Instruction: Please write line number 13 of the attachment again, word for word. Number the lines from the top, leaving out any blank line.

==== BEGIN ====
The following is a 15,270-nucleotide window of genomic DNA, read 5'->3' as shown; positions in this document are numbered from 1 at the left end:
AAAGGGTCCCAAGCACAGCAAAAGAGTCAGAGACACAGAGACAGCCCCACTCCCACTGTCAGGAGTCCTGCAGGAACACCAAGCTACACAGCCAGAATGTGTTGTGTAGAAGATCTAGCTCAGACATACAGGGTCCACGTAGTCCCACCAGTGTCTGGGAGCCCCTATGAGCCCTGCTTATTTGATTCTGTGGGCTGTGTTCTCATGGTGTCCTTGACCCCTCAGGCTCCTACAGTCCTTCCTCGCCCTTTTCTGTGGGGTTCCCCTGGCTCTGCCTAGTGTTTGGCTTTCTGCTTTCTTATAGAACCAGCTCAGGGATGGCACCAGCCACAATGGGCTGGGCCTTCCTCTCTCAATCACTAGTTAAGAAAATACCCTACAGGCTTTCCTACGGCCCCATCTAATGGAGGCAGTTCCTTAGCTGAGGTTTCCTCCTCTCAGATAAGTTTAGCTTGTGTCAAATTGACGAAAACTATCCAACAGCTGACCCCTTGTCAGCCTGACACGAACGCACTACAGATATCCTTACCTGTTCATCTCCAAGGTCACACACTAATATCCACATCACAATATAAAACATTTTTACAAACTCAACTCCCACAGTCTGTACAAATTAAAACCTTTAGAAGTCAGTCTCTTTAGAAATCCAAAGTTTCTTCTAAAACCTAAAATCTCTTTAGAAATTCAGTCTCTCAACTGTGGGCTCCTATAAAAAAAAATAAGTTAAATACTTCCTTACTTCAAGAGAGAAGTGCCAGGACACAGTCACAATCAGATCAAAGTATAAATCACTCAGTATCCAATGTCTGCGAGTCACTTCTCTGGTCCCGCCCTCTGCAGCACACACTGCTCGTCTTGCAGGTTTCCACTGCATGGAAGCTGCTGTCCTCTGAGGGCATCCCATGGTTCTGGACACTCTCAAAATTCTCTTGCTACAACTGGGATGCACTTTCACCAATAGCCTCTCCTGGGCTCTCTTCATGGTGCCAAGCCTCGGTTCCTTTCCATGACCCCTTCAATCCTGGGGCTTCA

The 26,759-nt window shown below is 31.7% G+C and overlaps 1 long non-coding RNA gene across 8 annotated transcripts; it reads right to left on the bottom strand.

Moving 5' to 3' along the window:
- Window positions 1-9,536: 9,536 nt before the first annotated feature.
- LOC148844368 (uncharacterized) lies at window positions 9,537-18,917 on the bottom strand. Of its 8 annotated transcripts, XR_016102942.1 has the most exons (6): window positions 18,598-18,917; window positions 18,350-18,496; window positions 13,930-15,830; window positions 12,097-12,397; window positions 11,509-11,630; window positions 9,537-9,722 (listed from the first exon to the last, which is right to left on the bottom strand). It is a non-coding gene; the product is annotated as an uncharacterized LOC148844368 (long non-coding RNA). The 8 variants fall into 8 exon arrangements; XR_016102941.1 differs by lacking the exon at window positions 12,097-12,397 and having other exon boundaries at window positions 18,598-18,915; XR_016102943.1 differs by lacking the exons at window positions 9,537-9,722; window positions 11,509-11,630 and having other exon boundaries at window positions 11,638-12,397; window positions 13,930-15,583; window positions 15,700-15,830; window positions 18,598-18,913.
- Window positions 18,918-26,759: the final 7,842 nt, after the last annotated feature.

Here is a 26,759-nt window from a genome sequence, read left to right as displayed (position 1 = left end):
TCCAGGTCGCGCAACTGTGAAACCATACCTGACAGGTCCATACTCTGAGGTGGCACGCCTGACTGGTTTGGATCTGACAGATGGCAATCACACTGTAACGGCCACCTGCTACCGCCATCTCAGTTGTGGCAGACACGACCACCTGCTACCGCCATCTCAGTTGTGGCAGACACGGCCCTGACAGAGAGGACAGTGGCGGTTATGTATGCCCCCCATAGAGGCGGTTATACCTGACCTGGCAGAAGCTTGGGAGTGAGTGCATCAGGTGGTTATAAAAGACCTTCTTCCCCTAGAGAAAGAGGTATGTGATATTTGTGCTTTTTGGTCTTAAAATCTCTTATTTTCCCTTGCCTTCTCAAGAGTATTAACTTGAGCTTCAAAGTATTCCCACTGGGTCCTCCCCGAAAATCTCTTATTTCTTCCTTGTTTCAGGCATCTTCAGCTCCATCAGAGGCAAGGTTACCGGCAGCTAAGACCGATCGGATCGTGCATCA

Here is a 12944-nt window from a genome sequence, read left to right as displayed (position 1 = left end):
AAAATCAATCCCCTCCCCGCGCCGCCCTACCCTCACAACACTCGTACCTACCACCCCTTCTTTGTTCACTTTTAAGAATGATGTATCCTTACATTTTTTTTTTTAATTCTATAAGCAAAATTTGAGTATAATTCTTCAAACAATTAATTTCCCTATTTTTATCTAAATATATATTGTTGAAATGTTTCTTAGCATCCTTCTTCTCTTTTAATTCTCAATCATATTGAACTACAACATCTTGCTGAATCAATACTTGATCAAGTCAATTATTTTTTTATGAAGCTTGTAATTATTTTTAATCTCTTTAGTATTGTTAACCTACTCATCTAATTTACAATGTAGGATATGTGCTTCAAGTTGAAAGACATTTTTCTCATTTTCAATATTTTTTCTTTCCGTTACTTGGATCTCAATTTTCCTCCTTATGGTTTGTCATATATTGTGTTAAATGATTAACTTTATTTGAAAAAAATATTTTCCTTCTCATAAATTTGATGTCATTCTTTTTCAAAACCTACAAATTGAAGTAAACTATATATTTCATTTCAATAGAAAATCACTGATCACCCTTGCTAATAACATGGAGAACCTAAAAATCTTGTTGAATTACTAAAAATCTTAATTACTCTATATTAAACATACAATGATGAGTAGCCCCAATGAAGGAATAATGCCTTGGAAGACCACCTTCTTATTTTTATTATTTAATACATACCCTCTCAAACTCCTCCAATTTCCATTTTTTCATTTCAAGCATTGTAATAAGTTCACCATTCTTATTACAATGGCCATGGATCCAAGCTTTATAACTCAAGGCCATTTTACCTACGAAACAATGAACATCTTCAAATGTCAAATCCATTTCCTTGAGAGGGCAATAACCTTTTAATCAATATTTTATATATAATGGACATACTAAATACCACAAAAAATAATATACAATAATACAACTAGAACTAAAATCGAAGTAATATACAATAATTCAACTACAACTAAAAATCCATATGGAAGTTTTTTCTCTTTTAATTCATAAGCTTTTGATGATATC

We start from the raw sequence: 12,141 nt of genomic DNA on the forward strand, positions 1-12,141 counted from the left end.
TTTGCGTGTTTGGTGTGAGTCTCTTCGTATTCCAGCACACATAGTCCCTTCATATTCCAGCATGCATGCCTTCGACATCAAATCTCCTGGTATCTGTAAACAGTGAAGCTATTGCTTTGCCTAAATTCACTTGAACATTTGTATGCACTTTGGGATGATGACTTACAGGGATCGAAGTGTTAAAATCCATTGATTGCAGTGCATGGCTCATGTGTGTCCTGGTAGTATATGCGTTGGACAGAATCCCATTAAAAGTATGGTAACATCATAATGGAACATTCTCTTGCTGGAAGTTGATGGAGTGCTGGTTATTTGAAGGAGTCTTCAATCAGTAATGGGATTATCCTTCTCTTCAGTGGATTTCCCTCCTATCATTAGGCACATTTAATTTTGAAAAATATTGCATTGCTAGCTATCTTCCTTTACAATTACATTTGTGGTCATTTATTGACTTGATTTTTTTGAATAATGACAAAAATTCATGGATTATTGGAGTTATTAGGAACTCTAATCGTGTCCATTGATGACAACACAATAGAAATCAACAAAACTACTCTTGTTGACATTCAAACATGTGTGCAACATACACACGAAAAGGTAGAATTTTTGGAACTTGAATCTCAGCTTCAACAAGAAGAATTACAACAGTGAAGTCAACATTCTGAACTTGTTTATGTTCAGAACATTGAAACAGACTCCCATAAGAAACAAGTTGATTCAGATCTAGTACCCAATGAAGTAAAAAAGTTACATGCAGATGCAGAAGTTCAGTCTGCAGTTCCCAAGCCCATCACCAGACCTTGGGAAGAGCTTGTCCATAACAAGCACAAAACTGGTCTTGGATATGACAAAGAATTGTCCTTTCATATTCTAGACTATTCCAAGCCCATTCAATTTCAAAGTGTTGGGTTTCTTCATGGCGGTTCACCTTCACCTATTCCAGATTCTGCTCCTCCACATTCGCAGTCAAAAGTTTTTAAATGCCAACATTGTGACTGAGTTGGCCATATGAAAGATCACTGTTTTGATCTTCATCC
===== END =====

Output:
TTTGCGTGTTTGGTGTGAGTCTCTTCGTATTCCAGCACACATAGTCCCTTCATATTCCAGCATGCATGCCTTCGACATCAAATCTCCTGGTATCTGTAAACAGTGAAGCTATTGCTTTGCCTAAATTCACTTGAACATTTGTATGCACTTTGGGATGATGACTTACAGGGATCGAAGTGTTAAAATCCATTGATTGCAGTGCATGGCTCATGTGTGTCCTGGTAGTATATGCGTTGGACAGAATCCCATTAAAAGTATGGTAACATCATAATGGAACATTCTCTTGCTGGAAGTTGATGGAGTGCTGGTTATTTGAAGGAGTCTTCAATCAGTAATGGGATTATCCTTCTCTTCAGTGGATTTCCCTCCTATCATTAGGCACATTTAATTTTGAAAAATATTGCATTGCTAGCTATCTTCCTTTACAATTACATTTGTGGTCATTTATTGACTTGATTTTTTTGAATAATGACAAAAATTCATGGATTATTGGAGTTATTAGGAACTCTAATCGTGTCCATTGATGACAACACAATAGAAATCAACAAAACTACTCTTGTTGACATTCAAACATGTGTGCAACATACACACGAAAAGGTAGAATTTTTGGAACTTGAATCTCAGCTTCAACAAGAAGAATTACAACAGTGAAGTCAACATTCTGAACTTGTTTATGTTCAGAACATTGAAACAGACTCCCATAAGAAACAAGTTGATTCAGATCTAGTACCCAATGAAGTAAAAAAGTTACATGCAGATGCAGAAGTTCAGTCTGCAGTTCCCAAGCCCATCACCAGACCTTGGGAAGAGCTTGTCCATAACAAGCACAAAACTGGTCTTGGATATGACAAAGAATTGTCCTTTCATATTCTAGACTATTCCAAGCCCATTCAATTTCAAAGTGTTGGGTTTCTTCATGGCGGTTCACCTTCACCTATTCCAGATTCTGCTCCTCCACATTCGCAGTCAAAAGTTTTTAAATGCCAACATTGTGACTGAGTTGGCCATATGAAAGATCACTGTTTTGATCTTCATCC